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International Monetary Fund

This Selected Issues paper focuses on recent developments with Kiribati’s Revenue Equalization Reserve Fund (RERF). The paper also examines fiscal aspects of climate change, and considers options for improving fishing license fees, which remain an important source of revenue. It also analyzes recent developments and the outlook for remittances to Kiribati, which is another important source of external revenue and brings important economic benefits, such as reducing poverty and stabilizing national income.

International Monetary Fund
This paper discusses key findings of the 2004 Status Report on Poverty Reduction Strategy Paper (PRSP) for Niger. The report assesses economic and financial performance, as well as progress in implementing sectoral policies and strategies in 2004. Analysis of the economic and financial situation in 2004 confirms the vulnerability of Niger’s economy to the vagaries of the weather, as reflected in a fluctuating rate of economic growth. The growth rate in 2004 was -0.6 percent, versus 3.8 percent in 2003, owing to a drop in agricultural output.
International Monetary Fund. External Relations Dept.
For the latest thinking about the international financial system, monetary policy, economic development, poverty reduction, and other critical issues, subscribe to Finance & Development (F&D). This lively quarterly magazine brings you in-depth analyses of these and other subjects by the IMF’s own staff as well as by prominent international experts. Articles are written for lay readers who want to enrich their understanding of the workings of the global economy and the policies and activities of the IMF.
Mahbub ul Haq

This paper highlights that despite severe limitations of resources, developing countries have made substantial progress during the past three decades in sending more children to school and in generally improving their education systems. Enrollment of children in schools at all levels has expanded at unprecedented rates. There has been a significant decline in the proportion of adults who are illiterate—from 44 percent in 1950 to 32 percent in 1975. Public expenditures for education have increased steadily in developing countries to reach roughly the same share of national product as in industrialized countries.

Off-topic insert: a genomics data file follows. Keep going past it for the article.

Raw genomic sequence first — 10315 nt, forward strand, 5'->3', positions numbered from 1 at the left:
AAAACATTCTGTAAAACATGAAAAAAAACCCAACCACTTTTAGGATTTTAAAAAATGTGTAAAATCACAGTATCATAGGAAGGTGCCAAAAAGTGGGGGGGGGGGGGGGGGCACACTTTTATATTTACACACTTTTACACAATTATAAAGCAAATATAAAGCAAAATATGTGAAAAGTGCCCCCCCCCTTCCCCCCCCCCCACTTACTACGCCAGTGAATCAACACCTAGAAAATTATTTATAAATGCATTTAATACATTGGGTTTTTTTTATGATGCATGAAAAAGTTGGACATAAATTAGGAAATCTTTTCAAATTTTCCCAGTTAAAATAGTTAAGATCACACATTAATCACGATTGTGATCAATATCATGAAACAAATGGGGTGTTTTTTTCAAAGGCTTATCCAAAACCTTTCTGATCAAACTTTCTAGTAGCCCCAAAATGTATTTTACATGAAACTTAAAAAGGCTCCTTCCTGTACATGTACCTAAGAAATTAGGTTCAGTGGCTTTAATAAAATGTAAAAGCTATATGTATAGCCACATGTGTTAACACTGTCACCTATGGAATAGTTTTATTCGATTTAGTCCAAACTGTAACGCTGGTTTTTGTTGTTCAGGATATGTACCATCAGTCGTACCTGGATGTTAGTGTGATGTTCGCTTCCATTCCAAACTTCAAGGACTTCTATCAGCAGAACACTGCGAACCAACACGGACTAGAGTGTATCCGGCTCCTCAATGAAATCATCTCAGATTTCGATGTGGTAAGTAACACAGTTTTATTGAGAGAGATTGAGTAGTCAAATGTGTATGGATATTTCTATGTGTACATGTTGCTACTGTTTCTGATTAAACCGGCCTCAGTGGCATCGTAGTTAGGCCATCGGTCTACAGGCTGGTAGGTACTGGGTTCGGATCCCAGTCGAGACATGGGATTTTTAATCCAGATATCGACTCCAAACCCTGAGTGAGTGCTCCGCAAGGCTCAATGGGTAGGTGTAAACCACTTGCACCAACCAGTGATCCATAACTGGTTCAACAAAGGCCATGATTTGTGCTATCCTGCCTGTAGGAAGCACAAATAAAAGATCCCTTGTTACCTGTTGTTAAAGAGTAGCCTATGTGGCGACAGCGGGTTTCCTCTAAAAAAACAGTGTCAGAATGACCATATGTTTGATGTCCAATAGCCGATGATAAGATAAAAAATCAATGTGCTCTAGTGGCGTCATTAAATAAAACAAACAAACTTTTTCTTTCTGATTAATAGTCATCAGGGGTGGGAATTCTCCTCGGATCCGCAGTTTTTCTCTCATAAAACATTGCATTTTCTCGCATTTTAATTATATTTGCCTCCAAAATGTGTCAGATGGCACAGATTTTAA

International Monetary Fund. External Relations Dept.

This paper highlights that in a shift of policy, the World Bank decided to finance directly health projects in developing countries. Under its old policy, formulated in 1974, health components providing basic health care for low-income individuals were incorporated into projects in other sectors, such as agriculture and rural development, urban development, and water supply and sewerage. Lending for such components will continue. After reviewing the World Bank’s experience in financing health-related activities in 44 countries, the report recommends the adoption of a three-tier pyramidal structure for delivery of health services, adapted to local conditions.

Shahid Javed Burki

This paper highlights that the flow of IMF-related resources to member countries was maintained at a high level during 1979, amounting to the equivalent of SDR 6,917 million, compared with SDR 4,955 million in 1978. Some SDR 3.77 billion became available to non-oil developing countries in 1979. Repurchases in the General Resources Account by all members—at SDR 4.2 billion—exceeded their purchases of SDR 1.8 billion by an unprecedented SDR 2.4 billion. These large repurchases reflected the substantial improvement in the balance of payments of some industrial member countries that had large outstanding drawings.

Michael J. Sharpston

There is a growing awareness of the close relationship between health and economic development. The author traces this relationship and stresses the need for more effective health policies in the developing countries.